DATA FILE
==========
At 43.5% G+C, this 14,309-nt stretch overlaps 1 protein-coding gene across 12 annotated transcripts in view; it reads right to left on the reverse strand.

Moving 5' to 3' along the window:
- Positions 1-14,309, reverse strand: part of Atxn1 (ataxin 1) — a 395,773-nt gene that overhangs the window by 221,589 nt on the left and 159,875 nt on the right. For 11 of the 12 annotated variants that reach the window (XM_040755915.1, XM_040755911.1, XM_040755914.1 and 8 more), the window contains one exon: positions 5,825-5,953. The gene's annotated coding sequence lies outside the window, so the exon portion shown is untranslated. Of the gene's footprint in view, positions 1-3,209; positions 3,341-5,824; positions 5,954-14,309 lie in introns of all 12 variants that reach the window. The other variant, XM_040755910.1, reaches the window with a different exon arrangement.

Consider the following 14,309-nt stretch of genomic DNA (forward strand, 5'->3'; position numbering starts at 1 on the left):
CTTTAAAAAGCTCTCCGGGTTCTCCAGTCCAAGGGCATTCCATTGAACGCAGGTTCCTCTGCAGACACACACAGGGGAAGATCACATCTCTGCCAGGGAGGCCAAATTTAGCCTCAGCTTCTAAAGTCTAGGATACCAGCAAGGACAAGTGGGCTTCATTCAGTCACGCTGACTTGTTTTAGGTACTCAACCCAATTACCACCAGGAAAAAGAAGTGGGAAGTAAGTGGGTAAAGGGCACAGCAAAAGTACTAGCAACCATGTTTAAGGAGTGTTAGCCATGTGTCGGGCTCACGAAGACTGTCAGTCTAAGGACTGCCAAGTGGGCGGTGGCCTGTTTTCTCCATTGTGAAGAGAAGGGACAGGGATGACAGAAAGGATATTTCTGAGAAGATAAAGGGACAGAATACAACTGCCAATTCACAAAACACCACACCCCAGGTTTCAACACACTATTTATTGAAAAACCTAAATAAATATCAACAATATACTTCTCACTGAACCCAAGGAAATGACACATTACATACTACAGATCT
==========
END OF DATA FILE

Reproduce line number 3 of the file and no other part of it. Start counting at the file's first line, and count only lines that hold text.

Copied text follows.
- Positions 1-14,309, reverse strand: part of Atxn1 (ataxin 1) — a 395,773-nt gene that overhangs the window by 221,589 nt on the left and 159,875 nt on the right. For 11 of the 12 annotated variants that reach the window (XM_040755915.1, XM_040755911.1, XM_040755914.1 and 8 more), the window contains one exon: positions 5,825-5,953. The gene's annotated coding sequence lies outside the window, so the exon portion shown is untranslated. Of the gene's footprint in view, positions 1-3,209; positions 3,341-5,824; positions 5,954-14,309 lie in introns of all 12 variants that reach the window. The other variant, XM_040755910.1, reaches the window with a different exon arrangement.